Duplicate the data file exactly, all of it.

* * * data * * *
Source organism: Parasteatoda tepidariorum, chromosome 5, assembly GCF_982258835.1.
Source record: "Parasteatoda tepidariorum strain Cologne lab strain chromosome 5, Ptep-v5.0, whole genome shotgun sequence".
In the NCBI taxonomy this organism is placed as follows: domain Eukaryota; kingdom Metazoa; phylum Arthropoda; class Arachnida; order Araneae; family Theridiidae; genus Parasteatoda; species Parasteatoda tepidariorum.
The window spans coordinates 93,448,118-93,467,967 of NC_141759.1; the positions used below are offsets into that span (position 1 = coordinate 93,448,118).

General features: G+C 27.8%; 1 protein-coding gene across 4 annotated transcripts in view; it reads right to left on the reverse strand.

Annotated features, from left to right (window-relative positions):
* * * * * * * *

Source organism: Parasteatoda tepidariorum, chromosome 5, assembly GCF_982258835.1.
Source record: "Parasteatoda tepidariorum strain Cologne lab strain chromosome 5, Ptep-v5.0, whole genome shotgun sequence".
In the NCBI taxonomy this organism is placed as follows: domain Eukaryota; kingdom Metazoa; phylum Arthropoda; class Arachnida; order Araneae; family Theridiidae; genus Parasteatoda; species Parasteatoda tepidariorum.
The window spans coordinates 93,448,118-93,467,967 of NC_141759.1; the positions used below are offsets into that span (position 1 = coordinate 93,448,118).

General features: G+C 27.8%; 1 protein-coding gene across 4 annotated transcripts in view; it reads right to left on the reverse strand.

Annotated features, from left to right (window-relative positions):